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New Quality Standards will Improve the Quality of Care for Older People

With over 350,000 people currently living in care homes in England and Wales, it seems that a significant number of errors are being made in administering medication. In fact, according to the results of a survey in 2011, an incredible 90% of residents were subject to a potential error over the course of just three months.

Furthermore, it has been shown that 30% of people aged over 75 experience one or more falls each year, with the figure rising to 50% in people aged over 80. That’s around two and a half million falls each year, many of which cause injuries.

Now the National Institute for Health and Care Excellence (NICE) has introduced new quality standards in an attempt to minimise these very serious problems and improve the quality of care for older people. In particular, the new quality standards have been designed to ensure that residents in care homes receive appropriate and correct treatment.

Kingswood Care Home Resident with Staff

Improving Administration of Medication

Correct administration of medication for elderly people and care home residents is considered by NICE to be a key issue, and the new guidelines are designed to ensure that patients receive appropriate treatment at all times. Key points of the new standards are designed to create a coherent strategy for patient medication, including the following points:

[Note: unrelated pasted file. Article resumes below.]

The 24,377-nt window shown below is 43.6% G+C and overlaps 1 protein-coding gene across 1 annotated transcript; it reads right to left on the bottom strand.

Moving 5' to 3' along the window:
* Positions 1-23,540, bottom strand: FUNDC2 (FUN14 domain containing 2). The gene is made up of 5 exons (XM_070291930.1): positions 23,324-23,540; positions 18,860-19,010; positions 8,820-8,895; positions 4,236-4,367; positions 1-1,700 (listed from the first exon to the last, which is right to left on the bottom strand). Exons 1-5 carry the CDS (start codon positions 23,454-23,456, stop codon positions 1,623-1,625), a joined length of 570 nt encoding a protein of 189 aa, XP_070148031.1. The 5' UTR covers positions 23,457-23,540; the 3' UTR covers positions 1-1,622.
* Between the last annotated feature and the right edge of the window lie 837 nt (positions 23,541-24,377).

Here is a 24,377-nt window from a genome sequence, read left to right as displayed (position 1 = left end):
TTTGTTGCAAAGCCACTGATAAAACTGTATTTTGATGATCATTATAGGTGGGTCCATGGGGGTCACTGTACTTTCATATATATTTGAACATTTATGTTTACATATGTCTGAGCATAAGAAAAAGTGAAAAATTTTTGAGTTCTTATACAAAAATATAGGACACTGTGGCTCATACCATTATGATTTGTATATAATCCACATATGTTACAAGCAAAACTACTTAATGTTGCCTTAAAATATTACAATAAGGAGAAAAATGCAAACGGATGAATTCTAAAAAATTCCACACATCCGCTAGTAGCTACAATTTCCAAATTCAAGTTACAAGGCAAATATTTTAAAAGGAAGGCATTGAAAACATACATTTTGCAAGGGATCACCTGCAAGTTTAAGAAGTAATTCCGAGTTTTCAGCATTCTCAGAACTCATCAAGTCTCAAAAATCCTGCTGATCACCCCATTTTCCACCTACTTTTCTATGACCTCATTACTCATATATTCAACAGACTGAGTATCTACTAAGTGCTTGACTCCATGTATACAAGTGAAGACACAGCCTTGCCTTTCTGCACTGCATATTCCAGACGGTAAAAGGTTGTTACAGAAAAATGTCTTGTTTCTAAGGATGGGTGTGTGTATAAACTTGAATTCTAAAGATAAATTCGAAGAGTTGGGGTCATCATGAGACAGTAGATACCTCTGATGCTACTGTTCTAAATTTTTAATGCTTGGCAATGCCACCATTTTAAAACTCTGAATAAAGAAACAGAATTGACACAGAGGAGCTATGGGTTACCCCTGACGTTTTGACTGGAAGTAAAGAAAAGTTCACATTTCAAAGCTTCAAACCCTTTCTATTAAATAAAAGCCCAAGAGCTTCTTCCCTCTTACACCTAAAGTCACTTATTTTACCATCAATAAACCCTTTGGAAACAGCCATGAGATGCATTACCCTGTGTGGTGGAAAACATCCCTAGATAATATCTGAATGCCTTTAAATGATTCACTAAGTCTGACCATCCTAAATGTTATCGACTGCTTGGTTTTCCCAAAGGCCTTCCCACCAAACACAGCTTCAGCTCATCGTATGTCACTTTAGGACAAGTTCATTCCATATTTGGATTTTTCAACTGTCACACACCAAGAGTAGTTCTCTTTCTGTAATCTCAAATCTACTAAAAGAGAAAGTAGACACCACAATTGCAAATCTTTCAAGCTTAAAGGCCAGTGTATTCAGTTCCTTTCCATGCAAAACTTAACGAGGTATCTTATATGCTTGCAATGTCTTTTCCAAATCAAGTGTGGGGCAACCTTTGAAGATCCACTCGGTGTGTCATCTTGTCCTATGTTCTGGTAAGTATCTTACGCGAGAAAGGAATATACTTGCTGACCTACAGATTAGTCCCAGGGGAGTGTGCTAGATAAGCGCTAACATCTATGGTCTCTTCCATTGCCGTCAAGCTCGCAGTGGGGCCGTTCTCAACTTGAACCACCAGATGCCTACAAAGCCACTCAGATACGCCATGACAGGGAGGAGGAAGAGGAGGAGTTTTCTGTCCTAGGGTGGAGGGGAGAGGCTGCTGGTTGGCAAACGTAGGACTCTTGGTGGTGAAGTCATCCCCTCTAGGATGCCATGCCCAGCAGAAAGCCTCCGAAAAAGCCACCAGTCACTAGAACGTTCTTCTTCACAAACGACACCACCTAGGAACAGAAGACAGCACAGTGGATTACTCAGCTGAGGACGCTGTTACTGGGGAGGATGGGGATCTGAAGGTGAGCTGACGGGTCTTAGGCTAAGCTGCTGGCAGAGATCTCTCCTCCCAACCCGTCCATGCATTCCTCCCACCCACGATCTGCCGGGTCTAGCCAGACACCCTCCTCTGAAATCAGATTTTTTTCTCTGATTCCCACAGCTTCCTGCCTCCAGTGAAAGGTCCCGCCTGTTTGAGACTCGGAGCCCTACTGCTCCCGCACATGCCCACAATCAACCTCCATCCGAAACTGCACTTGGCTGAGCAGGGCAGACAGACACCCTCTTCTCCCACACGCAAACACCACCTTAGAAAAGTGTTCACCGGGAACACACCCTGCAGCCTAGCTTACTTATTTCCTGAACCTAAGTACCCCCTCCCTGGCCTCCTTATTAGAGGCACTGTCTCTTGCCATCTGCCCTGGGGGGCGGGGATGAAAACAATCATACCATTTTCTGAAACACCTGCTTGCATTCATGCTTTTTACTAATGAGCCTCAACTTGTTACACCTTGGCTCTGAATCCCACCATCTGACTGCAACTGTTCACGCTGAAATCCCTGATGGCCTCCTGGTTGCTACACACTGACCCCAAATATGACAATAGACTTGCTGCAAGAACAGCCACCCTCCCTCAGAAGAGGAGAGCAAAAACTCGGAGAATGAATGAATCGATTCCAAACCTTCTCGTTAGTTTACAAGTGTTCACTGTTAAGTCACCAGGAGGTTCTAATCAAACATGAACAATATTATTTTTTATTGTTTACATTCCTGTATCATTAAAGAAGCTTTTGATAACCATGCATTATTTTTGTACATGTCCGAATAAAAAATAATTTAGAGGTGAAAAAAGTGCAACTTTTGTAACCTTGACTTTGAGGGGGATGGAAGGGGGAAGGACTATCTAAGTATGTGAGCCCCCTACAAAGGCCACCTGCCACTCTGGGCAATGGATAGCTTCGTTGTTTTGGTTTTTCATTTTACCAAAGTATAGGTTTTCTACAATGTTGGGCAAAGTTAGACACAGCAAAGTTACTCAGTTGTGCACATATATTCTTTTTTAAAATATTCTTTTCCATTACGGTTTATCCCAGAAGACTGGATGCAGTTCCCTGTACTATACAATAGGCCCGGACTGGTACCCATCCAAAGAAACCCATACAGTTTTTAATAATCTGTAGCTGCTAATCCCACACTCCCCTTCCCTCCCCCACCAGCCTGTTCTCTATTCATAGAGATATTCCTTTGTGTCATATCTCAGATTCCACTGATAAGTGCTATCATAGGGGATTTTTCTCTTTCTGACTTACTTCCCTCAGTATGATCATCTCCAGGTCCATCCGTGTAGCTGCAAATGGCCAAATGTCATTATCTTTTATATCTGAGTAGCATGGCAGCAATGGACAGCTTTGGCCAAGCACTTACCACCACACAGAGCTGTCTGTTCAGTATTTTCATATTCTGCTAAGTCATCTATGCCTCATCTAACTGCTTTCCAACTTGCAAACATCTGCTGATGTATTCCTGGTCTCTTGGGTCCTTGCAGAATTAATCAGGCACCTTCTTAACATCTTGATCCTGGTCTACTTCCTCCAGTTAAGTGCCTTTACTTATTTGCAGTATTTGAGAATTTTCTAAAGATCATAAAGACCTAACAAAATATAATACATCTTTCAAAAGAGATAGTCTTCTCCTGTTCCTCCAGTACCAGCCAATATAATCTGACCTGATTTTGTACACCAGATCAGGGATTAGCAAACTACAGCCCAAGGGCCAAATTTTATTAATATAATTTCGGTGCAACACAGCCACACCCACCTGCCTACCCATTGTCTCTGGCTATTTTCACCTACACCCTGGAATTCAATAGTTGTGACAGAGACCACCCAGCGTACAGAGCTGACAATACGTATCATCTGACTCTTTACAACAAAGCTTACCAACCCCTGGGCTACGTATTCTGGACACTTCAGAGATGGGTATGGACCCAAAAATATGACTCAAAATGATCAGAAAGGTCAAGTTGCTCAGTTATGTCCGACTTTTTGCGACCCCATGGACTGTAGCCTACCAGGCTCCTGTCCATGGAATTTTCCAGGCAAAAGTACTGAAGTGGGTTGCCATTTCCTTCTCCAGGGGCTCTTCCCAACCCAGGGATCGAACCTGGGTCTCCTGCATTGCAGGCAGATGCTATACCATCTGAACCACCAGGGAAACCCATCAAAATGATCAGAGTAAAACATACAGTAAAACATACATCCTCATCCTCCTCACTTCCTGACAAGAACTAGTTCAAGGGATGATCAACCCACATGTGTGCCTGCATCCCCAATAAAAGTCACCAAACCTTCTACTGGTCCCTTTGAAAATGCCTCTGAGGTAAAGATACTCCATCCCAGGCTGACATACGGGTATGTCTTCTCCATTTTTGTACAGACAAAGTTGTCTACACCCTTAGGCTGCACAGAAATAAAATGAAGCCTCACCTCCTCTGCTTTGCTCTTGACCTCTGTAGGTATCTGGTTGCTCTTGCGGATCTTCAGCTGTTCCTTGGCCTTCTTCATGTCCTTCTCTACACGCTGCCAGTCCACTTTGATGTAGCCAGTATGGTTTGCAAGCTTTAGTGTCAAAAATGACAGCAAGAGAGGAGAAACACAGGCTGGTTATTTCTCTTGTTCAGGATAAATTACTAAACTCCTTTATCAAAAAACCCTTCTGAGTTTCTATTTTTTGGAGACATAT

– Requiring that all health and social-care workers should be aware of each resident’s medical needs so that patients receive appropriate treatments at the appropriate time.

– Any patient entering, transferring from or being discharged from a care home should be equipped with a discharge summary of current medication details.

– The use and monitoring of prescribed medicines for care home residents should be conducted according to strict instructions.

– Medication reviews should be undertaken for all care home residents by multidisciplinary teams.

– Residents should be allowed to self-administer medicines where it is considered safe for them to do so.

Limiting Injuries from Falls

In an attempt to manage and limit falls and accidents for care home residents and for those living independently, new guidelines for risk assessments have been introduced.

All elderly people who are living independently in the community, and who are known to have a history of falling, should be subject to a referral for specialist training in balance and strength. This provides them with the necessary skills to carry on living independently with renewed confidence.

Risk assessments should be carried out as a matter of course whenever an elderly person attends a hospital as a result of a fall.

Older people admitted to hospital as in-patients should be given the opportunity to undergo a home assessment to identify and minimise hazards. They should also receive appropriate assistance to ensure that there is no recurrence when they are discharged from hospital.

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